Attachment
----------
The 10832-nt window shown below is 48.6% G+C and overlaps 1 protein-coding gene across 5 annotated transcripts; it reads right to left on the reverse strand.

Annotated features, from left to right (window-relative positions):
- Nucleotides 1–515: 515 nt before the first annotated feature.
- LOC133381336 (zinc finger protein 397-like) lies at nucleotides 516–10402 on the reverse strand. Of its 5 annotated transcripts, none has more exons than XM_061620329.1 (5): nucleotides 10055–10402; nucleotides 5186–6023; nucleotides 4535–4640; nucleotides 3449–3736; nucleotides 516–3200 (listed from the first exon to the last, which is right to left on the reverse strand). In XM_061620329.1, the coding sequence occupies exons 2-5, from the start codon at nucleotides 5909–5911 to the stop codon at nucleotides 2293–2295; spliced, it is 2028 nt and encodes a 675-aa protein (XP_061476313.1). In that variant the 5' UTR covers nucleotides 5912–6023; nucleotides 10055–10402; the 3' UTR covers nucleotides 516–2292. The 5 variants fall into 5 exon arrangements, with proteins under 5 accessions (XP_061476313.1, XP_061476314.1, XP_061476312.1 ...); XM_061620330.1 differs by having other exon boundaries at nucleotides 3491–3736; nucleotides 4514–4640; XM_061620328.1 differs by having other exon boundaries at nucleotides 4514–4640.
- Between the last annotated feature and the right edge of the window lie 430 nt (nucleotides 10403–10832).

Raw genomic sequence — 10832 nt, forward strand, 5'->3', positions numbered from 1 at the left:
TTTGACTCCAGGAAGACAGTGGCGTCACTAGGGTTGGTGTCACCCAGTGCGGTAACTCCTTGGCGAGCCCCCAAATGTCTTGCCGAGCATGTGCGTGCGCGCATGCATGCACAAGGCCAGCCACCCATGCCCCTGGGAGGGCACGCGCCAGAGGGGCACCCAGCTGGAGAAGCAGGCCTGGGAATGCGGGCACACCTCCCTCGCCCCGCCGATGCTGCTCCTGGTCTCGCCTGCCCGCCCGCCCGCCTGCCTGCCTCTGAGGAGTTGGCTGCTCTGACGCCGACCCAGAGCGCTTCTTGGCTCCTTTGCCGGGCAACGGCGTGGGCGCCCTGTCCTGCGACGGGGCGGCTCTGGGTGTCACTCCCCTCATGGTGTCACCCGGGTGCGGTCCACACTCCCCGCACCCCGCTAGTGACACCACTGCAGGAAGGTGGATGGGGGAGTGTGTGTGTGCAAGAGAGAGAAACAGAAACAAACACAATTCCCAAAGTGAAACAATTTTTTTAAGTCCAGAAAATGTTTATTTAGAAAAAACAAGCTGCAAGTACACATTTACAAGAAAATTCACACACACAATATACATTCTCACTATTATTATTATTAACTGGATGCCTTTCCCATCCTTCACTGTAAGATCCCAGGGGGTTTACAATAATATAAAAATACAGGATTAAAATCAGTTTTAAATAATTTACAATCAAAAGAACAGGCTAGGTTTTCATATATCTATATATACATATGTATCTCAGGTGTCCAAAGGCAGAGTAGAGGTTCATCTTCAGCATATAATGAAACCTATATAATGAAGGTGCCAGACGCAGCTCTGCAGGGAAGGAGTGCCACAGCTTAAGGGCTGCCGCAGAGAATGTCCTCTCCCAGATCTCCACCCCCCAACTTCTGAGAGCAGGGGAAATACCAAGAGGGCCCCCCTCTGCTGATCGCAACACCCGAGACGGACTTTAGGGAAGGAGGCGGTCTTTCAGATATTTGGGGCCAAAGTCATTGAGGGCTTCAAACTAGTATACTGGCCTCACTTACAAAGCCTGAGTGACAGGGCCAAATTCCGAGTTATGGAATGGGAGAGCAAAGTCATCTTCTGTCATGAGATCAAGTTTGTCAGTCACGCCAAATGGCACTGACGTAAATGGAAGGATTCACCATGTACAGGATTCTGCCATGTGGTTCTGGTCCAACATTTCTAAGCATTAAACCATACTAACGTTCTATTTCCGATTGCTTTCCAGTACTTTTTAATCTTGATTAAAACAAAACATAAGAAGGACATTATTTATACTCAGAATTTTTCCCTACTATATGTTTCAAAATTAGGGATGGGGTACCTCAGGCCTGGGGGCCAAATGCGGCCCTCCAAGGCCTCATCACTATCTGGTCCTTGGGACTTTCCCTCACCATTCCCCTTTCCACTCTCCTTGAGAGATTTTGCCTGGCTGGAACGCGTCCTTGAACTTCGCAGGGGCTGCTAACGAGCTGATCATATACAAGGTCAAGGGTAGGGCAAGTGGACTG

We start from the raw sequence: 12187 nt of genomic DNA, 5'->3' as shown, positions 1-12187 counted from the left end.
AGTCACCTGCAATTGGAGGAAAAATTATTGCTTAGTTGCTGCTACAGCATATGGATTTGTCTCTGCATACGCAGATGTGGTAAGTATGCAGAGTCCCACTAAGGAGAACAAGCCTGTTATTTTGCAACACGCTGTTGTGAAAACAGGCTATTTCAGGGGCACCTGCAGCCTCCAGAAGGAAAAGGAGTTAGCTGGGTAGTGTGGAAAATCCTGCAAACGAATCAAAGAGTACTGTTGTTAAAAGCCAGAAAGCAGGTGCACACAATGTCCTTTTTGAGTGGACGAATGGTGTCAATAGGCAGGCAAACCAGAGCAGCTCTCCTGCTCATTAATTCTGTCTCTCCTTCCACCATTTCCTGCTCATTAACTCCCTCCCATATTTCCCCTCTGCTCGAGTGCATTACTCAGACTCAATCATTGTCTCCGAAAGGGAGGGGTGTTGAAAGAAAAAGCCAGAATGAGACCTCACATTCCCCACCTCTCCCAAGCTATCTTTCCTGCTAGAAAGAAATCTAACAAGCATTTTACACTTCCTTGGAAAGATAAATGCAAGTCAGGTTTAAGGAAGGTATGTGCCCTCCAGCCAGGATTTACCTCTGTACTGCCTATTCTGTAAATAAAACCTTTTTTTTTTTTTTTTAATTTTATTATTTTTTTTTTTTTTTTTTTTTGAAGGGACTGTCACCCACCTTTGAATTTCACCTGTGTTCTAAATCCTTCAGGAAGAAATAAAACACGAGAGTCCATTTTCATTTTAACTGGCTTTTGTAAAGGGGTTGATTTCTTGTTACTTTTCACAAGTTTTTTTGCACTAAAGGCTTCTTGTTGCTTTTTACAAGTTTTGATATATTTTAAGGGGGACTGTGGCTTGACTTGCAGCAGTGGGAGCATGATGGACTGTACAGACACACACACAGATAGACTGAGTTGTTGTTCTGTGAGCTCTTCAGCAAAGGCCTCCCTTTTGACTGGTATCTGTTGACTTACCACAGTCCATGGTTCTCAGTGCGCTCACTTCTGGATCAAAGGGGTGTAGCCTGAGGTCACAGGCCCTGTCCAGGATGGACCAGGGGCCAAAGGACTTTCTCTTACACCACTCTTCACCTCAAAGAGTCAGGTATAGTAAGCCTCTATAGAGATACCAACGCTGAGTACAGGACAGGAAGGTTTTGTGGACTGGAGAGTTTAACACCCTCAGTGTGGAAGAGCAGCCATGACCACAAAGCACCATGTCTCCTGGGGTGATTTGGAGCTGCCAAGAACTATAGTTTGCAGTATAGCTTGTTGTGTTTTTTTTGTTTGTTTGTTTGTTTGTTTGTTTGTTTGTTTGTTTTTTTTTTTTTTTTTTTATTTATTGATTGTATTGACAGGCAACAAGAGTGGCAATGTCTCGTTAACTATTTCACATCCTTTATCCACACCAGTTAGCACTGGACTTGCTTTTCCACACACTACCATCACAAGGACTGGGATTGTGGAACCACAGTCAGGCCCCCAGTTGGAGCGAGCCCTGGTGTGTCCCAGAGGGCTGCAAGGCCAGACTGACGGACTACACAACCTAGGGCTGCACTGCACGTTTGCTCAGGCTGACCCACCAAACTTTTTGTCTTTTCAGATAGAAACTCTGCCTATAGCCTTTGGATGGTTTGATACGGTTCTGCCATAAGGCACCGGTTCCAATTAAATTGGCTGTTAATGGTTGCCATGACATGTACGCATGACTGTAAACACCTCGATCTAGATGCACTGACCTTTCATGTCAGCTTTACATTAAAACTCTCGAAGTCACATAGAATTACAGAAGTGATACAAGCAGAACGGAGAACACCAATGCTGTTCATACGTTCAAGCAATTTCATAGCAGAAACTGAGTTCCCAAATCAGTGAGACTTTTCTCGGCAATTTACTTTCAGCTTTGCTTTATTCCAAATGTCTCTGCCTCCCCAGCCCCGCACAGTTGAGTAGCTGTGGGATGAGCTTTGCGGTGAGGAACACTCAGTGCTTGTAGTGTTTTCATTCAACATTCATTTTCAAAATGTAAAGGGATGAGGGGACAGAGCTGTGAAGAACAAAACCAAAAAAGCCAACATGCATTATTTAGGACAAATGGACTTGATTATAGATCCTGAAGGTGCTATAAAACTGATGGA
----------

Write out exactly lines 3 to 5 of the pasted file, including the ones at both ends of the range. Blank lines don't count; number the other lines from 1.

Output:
- Nucleotides 1–515: 515 nt before the first annotated feature.
- LOC133381336 (zinc finger protein 397-like) lies at nucleotides 516–10402 on the reverse strand. Of its 5 annotated transcripts, none has more exons than XM_061620329.1 (5): nucleotides 10055–10402; nucleotides 5186–6023; nucleotides 4535–4640; nucleotides 3449–3736; nucleotides 516–3200 (listed from the first exon to the last, which is right to left on the reverse strand). In XM_061620329.1, the coding sequence occupies exons 2-5, from the start codon at nucleotides 5909–5911 to the stop codon at nucleotides 2293–2295; spliced, it is 2028 nt and encodes a 675-aa protein (XP_061476313.1). In that variant the 5' UTR covers nucleotides 5912–6023; nucleotides 10055–10402; the 3' UTR covers nucleotides 516–2292. The 5 variants fall into 5 exon arrangements, with proteins under 5 accessions (XP_061476313.1, XP_061476314.1, XP_061476312.1 ...); XM_061620330.1 differs by having other exon boundaries at nucleotides 3491–3736; nucleotides 4514–4640; XM_061620328.1 differs by having other exon boundaries at nucleotides 4514–4640.
- Between the last annotated feature and the right edge of the window lie 430 nt (nucleotides 10403–10832).